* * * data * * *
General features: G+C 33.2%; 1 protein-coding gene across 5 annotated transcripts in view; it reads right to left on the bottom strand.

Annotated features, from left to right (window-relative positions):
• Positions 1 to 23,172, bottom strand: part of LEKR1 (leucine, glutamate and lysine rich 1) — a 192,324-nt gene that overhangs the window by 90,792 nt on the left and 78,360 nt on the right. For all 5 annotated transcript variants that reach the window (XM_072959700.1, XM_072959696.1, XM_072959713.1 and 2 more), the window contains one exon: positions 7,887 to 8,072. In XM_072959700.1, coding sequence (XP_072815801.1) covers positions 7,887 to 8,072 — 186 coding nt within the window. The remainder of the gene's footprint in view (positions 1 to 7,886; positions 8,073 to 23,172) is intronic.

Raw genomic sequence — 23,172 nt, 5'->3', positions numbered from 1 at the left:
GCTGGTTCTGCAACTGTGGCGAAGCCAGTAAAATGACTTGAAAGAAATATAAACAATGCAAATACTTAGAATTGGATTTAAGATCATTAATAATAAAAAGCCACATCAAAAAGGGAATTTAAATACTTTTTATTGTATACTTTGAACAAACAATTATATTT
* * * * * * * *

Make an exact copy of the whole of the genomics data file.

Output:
General features: G+C 33.2%; 1 protein-coding gene across 5 annotated transcripts in view; it reads right to left on the bottom strand.

Annotated features, from left to right (window-relative positions):
• Positions 1 to 23,172, bottom strand: part of LEKR1 (leucine, glutamate and lysine rich 1) — a 192,324-nt gene that overhangs the window by 90,792 nt on the left and 78,360 nt on the right. For all 5 annotated transcript variants that reach the window (XM_072959700.1, XM_072959696.1, XM_072959713.1 and 2 more), the window contains one exon: positions 7,887 to 8,072. In XM_072959700.1, coding sequence (XP_072815801.1) covers positions 7,887 to 8,072 — 186 coding nt within the window. The remainder of the gene's footprint in view (positions 1 to 7,886; positions 8,073 to 23,172) is intronic.

Raw genomic sequence — 23,172 nt, 5'->3', positions numbered from 1 at the left:
GCTGGTTCTGCAACTGTGGCGAAGCCAGTAAAATGACTTGAAAGAAATATAAACAATGCAAATACTTAGAATTGGATTTAAGATCATTAATAATAAAAAGCCACATCAAAAAGGGAATTTAAATACTTTTTATTGTATACTTTGAACAAACAATTATATTT